In a dispute about how much Teton Village pays into the START system, it appears Jackson Hole Mountain Resort might not provide bus passes to its season passholders next winter, ending a decade-long skier perk and traffic reduction incentive.
Ski resort President Mary Kate Buckley informed elected officials of the resort’s decision Monday, saying that after a year of negotiations with START the transit agency has not given them “anything we can work with.”
“They have provided us with a formula to which we cannot agree,” Buckley said. She asked the Teton County Board of County Commissioners “for any assistance in helping us to get that pricing so we can buy the passes on behalf of our season passholders.”
The START board recently voted to charge the resort about $32,000 for those passes. That number is based on the portion of ridership that skiers account for, which, according to data that START collected last year, is about 15%, or about 500 riders a day.
Under this “cost-of-service” funding model, that $32,000 figure is actually only a quarter of the total cost of almost $130,000. The START board agreed to subsidize half that cost with taxpayer dollars. Beyond that, it again cut the price in half for the first year, to soften the blow to the resort’s budget.
“We recognize the public benefit of getting people on the bus, obviously,” START board Chairwoman Susan Mick said.
As of now it seems that without intervention from START or elected officials, skiers will not receive bus passes. Resort spokeswoman Anna Cole said the company plans to announce its product line, and whether season passes will include bus passes, on March 23. Passes go on sale April 1.
The ski pass dilemma is just one manifestation of a broader impasse between local government and the businesses at Teton Village.
Ask anyone involved and they’ll say the partnership between START and Teton Village is essential to meeting community transportation goals. No one lets an interview on the subject begin or end without saying so.
“Our service would not be where it’s at without the mountain resort and the village,” START Director Darren Brugmann said at a joint meeting of the Town Council and Teton County Board of County Commissioners in June. “We very much value the relationship. We’re just trying to figure out a formula that everyone can agree to going forward.”
In a letter to elected officials in January, the ski resort and the Teton Village Association touted the results of that collaboration over the years.
“The businesses in Teton Village … have a proud history of partnering with START to significantly reduce traffic on town and county roads for nearly two decades,” they wrote. “We are challenged to think of other businesses in this valley that have taken such an active role to reduce traffic on our roads.”
The effort has kept an already busy Moose-Wilson Road from becoming gridlocked, protecting people, wildlife and the skier experience. But despite the obvious benefits to all parties, and to the public at large, the two sides have so far failed to settle the dispute.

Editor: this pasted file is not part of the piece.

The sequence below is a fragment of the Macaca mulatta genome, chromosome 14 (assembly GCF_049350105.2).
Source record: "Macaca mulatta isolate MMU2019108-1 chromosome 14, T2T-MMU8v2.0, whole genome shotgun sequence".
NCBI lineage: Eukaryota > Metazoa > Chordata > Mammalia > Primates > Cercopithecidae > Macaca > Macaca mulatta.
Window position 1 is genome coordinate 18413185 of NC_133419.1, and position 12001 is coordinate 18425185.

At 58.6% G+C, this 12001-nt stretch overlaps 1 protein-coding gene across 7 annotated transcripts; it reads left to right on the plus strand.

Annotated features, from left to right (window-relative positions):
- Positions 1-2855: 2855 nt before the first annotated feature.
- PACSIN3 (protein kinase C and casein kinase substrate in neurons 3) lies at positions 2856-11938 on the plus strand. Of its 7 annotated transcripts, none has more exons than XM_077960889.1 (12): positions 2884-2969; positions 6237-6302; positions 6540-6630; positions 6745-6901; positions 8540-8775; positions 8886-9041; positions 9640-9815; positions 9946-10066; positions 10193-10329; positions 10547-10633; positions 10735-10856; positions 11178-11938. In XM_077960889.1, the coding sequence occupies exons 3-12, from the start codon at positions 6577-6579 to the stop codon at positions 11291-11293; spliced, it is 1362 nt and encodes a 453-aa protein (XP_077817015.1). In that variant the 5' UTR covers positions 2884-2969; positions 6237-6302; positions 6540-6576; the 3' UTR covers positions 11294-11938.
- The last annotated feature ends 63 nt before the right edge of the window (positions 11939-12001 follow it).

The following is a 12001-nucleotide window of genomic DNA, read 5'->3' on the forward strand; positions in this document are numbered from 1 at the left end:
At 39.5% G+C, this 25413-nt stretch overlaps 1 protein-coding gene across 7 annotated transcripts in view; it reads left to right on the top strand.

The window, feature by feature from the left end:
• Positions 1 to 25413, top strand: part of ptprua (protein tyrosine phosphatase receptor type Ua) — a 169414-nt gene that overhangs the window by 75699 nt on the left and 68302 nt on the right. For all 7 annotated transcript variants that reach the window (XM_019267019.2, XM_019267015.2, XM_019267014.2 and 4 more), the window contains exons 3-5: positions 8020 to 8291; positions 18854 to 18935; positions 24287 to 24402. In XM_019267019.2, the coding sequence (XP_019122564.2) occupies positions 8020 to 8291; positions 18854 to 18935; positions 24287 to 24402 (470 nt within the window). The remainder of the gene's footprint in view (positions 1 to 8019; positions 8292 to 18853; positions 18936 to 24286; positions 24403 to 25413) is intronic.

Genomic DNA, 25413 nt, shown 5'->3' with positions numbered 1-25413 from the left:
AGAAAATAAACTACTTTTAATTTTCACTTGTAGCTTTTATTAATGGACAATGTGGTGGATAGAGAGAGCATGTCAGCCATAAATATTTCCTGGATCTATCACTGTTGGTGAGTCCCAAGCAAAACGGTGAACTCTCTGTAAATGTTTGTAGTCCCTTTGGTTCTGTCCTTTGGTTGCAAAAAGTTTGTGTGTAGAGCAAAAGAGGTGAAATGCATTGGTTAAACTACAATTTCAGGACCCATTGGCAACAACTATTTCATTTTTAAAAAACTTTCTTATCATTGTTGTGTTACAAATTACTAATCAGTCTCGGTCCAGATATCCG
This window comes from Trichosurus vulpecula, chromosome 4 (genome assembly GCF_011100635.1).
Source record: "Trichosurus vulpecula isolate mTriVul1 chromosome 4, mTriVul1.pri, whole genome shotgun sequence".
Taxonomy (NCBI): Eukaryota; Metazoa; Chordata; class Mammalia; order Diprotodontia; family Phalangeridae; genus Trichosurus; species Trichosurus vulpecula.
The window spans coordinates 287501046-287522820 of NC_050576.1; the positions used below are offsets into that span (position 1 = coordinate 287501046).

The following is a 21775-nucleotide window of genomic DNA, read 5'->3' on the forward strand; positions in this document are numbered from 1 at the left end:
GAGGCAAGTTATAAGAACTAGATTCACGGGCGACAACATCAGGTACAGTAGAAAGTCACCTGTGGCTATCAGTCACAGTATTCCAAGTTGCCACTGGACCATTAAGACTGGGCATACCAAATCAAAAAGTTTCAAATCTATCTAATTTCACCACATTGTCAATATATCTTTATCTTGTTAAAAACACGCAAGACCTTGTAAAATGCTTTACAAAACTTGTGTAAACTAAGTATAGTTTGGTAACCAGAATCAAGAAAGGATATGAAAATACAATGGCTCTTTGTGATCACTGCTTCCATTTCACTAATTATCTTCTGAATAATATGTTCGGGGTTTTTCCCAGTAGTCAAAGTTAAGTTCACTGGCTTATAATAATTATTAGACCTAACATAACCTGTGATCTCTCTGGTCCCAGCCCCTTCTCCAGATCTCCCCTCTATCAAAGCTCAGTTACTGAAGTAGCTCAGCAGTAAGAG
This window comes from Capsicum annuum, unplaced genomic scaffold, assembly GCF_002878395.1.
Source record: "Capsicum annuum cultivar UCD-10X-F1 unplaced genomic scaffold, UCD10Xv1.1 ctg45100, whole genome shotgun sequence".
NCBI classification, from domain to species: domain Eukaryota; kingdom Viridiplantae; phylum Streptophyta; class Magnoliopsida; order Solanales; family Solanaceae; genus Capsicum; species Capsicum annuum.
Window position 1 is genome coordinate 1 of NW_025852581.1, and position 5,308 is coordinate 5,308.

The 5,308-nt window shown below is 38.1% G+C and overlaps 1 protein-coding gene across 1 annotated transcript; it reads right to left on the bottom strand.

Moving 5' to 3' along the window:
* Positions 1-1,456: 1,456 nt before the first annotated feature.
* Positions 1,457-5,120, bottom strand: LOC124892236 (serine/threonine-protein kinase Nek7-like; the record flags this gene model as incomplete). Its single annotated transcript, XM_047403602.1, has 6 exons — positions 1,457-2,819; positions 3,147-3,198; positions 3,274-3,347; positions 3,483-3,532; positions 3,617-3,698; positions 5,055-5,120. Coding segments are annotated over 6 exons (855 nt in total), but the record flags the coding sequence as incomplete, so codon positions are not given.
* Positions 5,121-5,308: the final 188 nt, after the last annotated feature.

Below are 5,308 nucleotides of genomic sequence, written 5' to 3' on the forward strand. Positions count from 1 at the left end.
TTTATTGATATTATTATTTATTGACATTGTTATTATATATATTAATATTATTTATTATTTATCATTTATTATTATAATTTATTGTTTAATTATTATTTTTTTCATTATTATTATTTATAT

It boils down to an underlying difference of opinion about the appropriate way to determine how much Teton Village should contribute.
Some town and county officials argue that because the resort district receives about half of all bus service in Teton County, and because it has a transportation management plan, it should be treated as a unique case.
“We fundamentally agree to disagree,” Town Manager Larry Pardee said. “They have a business to run and they philosophically disagree with the approach.”
The START board, and subsequently the town councilors and county commissioners, voted last year to overhaul the funding agreement for the resort and the Village association, which are both required to provide bus passes for their employees under the conditions of their master plan.
Under the new system they are required to pay for the portion of bus service that can be traced to their own employees, as with the ski passholders. According to data that START collected in the winter of 2018-19, employees make up about 65%. That comes out to just over $430,000 for this fiscal year, significantly more than the $310,000 that the resort and the association paid last year.
The ski resort and the association, for their part, have called on START and elected officials to rethink the new policy. Their proposal is to purchase bus passes for their employees at the bulk discount rates available to all employers.
Essentially, they want to be treated like any other business. They argue their proposal is more transparent because it can easily be applied to all employers equally.
“We believe that there is an imbalance in the expectations of JHMR,” the resort wrote in a recent statement, “and moving forward we hope that all businesses in the community do their part to contribute to increasing bus ridership and reducing traffic.”
Though the resort and the Village association accepted the cost-of-service arrangement this year, their attorneys submitted letters to elected officials in the fall reserving the right to challenge it in the future.
“We stand ready to work with the town, county and START to find a solution for next winter that won’t increase traffic and decrease transit ridership,” they wrote in January to elected officials. “Let us be a model to help START expand the employer bus pass program and increase employer support for START bus.”